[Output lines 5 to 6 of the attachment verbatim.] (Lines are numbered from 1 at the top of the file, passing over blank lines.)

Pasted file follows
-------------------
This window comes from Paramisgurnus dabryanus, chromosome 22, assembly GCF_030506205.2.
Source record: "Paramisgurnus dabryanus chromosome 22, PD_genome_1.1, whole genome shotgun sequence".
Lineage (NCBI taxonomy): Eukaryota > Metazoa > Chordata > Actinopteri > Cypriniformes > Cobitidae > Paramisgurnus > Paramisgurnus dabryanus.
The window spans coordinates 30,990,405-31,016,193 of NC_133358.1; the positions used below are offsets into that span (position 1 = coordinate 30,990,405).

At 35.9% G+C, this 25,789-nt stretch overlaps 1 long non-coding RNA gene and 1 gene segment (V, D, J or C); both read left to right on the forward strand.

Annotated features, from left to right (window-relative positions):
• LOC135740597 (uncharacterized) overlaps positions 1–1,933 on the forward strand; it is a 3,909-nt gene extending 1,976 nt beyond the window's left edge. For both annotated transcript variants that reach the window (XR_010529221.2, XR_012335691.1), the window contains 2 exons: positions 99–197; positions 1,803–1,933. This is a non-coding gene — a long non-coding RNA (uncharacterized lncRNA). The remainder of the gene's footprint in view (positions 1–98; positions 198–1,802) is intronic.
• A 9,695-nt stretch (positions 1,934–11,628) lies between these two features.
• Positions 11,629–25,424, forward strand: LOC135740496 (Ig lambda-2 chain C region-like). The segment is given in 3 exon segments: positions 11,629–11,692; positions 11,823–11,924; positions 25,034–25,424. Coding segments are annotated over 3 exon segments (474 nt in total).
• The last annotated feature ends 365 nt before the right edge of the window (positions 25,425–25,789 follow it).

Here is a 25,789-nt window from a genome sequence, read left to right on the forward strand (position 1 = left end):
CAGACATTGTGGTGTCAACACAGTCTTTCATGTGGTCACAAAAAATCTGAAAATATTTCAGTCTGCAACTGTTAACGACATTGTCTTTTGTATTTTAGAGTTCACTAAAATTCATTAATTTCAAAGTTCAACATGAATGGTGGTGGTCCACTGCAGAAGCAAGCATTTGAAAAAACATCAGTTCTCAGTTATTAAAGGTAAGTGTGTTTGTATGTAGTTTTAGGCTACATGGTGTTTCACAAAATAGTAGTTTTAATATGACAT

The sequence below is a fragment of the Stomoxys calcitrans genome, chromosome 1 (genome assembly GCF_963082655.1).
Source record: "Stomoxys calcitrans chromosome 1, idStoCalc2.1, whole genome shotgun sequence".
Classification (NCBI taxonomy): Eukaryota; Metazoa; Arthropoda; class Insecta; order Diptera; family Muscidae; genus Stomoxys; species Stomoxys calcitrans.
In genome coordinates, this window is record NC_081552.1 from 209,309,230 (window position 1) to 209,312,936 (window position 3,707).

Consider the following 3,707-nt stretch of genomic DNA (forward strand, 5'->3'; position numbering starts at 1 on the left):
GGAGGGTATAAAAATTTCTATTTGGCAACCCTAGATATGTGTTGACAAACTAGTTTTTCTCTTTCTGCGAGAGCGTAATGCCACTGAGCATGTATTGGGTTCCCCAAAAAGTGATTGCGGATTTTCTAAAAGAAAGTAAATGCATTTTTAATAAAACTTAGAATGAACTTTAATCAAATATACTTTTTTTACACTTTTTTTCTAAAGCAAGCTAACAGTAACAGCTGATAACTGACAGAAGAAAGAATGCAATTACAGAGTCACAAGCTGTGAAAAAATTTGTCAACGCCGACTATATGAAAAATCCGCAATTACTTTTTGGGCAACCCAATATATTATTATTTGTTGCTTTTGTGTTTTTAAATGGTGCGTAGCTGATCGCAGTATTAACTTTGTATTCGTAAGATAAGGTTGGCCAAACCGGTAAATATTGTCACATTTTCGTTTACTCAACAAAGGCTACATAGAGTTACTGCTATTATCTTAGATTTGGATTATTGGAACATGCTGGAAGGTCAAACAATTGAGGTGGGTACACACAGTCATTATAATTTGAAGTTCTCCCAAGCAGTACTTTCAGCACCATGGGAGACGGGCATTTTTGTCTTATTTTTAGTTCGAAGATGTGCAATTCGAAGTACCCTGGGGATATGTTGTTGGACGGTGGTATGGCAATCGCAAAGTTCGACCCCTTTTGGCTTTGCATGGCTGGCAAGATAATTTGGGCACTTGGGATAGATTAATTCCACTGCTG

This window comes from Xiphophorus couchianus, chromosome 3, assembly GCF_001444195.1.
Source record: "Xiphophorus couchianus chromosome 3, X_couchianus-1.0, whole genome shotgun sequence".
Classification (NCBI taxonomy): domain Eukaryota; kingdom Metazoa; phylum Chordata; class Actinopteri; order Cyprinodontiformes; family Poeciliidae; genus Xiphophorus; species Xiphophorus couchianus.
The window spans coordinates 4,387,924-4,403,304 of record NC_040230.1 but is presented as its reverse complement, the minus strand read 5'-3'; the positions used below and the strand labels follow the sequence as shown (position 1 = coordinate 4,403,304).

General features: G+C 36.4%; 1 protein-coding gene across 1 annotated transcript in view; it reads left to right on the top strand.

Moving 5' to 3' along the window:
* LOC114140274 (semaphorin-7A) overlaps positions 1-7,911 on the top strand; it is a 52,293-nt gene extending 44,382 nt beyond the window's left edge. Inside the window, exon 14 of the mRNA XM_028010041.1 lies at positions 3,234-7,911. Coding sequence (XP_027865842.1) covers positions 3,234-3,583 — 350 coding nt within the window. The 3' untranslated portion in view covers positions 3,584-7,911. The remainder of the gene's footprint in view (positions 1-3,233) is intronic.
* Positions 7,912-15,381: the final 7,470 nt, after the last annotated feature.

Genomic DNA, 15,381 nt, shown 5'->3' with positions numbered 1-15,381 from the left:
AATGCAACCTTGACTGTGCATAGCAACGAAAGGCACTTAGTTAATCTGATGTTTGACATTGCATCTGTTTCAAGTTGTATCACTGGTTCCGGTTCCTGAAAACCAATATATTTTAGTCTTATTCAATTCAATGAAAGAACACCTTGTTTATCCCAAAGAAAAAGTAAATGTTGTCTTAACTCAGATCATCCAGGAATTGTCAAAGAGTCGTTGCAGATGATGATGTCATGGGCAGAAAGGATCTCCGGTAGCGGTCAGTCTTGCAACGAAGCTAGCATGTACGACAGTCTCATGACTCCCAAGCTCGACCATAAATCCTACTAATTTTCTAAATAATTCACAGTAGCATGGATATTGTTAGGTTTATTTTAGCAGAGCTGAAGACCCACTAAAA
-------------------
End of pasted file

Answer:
At 35.9% G+C, this 25,789-nt stretch overlaps 1 long non-coding RNA gene and 1 gene segment (V, D, J or C); both read left to right on the forward strand.

Annotated features, from left to right (window-relative positions):